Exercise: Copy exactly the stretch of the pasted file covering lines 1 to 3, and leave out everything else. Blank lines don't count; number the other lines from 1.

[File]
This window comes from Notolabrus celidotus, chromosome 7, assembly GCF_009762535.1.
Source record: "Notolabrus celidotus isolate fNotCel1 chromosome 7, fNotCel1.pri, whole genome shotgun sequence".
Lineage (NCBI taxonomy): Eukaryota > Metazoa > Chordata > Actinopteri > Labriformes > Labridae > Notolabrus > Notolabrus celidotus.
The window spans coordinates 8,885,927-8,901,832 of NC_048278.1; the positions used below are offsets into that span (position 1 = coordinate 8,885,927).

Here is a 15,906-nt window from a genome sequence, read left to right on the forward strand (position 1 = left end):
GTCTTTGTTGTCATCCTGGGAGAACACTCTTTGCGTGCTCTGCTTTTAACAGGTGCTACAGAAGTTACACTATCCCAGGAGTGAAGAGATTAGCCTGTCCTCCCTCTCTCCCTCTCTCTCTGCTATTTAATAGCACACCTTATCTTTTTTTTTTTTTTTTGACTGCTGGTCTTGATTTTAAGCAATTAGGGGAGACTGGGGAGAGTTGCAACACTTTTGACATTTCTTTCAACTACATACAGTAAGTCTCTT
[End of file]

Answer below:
This window comes from Notolabrus celidotus, chromosome 7, assembly GCF_009762535.1.
Source record: "Notolabrus celidotus isolate fNotCel1 chromosome 7, fNotCel1.pri, whole genome shotgun sequence".
Lineage (NCBI taxonomy): Eukaryota > Metazoa > Chordata > Actinopteri > Labriformes > Labridae > Notolabrus > Notolabrus celidotus.